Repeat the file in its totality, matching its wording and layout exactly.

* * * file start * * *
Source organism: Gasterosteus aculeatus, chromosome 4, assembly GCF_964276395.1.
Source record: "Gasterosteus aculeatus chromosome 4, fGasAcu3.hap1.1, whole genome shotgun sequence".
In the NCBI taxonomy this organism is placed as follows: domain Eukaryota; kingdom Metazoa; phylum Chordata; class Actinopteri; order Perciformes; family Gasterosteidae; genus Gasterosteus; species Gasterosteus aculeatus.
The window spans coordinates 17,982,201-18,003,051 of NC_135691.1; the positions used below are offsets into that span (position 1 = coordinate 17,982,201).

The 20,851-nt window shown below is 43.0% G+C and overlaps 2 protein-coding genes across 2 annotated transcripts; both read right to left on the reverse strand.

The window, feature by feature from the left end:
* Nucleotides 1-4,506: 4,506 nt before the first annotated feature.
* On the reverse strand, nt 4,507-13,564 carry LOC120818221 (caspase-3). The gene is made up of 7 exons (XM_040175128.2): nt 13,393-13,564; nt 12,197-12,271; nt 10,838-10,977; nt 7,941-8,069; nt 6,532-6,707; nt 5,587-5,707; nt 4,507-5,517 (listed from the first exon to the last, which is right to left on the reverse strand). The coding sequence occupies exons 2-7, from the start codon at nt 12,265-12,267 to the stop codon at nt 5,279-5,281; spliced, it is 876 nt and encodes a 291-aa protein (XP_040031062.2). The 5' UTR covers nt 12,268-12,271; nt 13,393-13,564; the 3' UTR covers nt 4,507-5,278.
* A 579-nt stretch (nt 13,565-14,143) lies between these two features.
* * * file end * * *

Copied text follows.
Source organism: Gasterosteus aculeatus, chromosome 4, assembly GCF_964276395.1.
Source record: "Gasterosteus aculeatus chromosome 4, fGasAcu3.hap1.1, whole genome shotgun sequence".
In the NCBI taxonomy this organism is placed as follows: domain Eukaryota; kingdom Metazoa; phylum Chordata; class Actinopteri; order Perciformes; family Gasterosteidae; genus Gasterosteus; species Gasterosteus aculeatus.
The window spans coordinates 17,982,201-18,003,051 of NC_135691.1; the positions used below are offsets into that span (position 1 = coordinate 17,982,201).

The 20,851-nt window shown below is 43.0% G+C and overlaps 2 protein-coding genes across 2 annotated transcripts; both read right to left on the reverse strand.

The window, feature by feature from the left end:
* Nucleotides 1-4,506: 4,506 nt before the first annotated feature.
* On the reverse strand, nt 4,507-13,564 carry LOC120818221 (caspase-3). The gene is made up of 7 exons (XM_040175128.2): nt 13,393-13,564; nt 12,197-12,271; nt 10,838-10,977; nt 7,941-8,069; nt 6,532-6,707; nt 5,587-5,707; nt 4,507-5,517 (listed from the first exon to the last, which is right to left on the reverse strand). The coding sequence occupies exons 2-7, from the start codon at nt 12,265-12,267 to the stop codon at nt 5,279-5,281; spliced, it is 876 nt and encodes a 291-aa protein (XP_040031062.2). The 5' UTR covers nt 12,268-12,271; nt 13,393-13,564; the 3' UTR covers nt 4,507-5,278.
* A 579-nt stretch (nt 13,565-14,143) lies between these two features.